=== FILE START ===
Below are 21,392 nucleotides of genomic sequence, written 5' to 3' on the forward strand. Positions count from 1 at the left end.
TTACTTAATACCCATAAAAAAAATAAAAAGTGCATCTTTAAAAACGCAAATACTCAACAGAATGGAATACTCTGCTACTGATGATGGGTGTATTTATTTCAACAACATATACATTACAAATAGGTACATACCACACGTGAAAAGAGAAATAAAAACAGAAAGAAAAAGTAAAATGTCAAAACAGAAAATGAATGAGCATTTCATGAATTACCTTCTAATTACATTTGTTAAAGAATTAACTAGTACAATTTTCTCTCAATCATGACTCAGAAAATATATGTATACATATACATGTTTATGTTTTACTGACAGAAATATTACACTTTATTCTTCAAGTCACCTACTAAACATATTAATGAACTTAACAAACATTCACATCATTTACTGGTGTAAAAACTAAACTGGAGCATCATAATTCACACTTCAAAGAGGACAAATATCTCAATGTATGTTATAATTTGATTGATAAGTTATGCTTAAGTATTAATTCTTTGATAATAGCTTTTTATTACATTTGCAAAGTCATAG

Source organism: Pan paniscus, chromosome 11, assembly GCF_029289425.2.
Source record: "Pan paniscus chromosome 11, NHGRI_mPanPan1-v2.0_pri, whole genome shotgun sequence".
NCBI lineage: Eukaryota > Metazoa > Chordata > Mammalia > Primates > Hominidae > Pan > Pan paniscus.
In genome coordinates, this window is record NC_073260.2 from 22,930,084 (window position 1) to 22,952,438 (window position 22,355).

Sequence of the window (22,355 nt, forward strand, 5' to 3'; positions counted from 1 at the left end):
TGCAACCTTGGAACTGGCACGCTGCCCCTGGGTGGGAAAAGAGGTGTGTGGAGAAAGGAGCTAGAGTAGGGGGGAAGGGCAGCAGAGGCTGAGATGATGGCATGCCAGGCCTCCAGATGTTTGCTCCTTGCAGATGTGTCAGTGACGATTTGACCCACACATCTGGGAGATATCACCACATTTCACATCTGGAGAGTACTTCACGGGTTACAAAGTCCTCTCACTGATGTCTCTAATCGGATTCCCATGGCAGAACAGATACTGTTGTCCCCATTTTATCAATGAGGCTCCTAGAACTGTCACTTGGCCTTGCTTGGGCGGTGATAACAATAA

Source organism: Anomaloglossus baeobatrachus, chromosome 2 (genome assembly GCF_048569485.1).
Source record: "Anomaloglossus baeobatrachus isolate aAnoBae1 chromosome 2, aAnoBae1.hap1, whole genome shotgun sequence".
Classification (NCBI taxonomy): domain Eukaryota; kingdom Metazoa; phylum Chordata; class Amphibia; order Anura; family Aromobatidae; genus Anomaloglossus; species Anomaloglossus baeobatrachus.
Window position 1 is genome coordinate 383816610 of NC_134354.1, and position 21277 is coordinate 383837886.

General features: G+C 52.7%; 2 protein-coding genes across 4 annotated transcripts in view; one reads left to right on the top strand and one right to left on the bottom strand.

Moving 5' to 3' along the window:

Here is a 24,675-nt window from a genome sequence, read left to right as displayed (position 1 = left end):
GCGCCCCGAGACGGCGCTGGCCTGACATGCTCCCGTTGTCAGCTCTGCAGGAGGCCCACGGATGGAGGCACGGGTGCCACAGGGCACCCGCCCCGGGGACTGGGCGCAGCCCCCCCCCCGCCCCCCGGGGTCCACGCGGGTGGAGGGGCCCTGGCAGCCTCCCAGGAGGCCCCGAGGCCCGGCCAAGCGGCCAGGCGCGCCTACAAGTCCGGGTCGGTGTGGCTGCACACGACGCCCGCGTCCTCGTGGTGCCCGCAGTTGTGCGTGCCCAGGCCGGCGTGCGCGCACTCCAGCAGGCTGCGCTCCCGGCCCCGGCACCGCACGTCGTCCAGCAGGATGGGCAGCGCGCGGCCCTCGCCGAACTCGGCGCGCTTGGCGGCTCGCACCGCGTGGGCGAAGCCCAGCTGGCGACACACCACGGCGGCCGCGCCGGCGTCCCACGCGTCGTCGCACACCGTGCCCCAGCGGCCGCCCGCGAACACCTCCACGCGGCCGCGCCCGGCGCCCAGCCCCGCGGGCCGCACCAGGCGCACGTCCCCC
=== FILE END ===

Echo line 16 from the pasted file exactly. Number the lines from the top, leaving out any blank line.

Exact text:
GCGCCCCGAGACGGCGCTGGCCTGACATGCTCCCGTTGTCAGCTCTGCAGGAGGCCCACGGATGGAGGCACGGGTGCCACAGGGCACCCGCCCCGGGGACTGGGCGCAGCCCCCCCCCCGCCCCCCGGGGTCCACGCGGGTGGAGGGGCCCTGGCAGCCTCCCAGGAGGCCCCGAGGCCCGGCCAAGCGGCCAGGCGCGCCTACAAGTCCGGGTCGGTGTGGCTGCACACGACGCCCGCGTCCTCGTGGTGCCCGCAGTTGTGCGTGCCCAGGCCGGCGTGCGCGCACTCCAGCAGGCTGCGCTCCCGGCCCCGGCACCGCACGTCGTCCAGCAGGATGGGCAGCGCGCGGCCCTCGCCGAACTCGGCGCGCTTGGCGGCTCGCACCGCGTGGGCGAAGCCCAGCTGGCGACACACCACGGCGGCCGCGCCGGCGTCCCACGCGTCGTCGCACACCGTGCCCCAGCGGCCGCCCGCGAACACCTCCACGCGGCCGCGCCCGGCGCCCAGCCCCGCGGGCCGCACCAGGCGCACGTCCCCC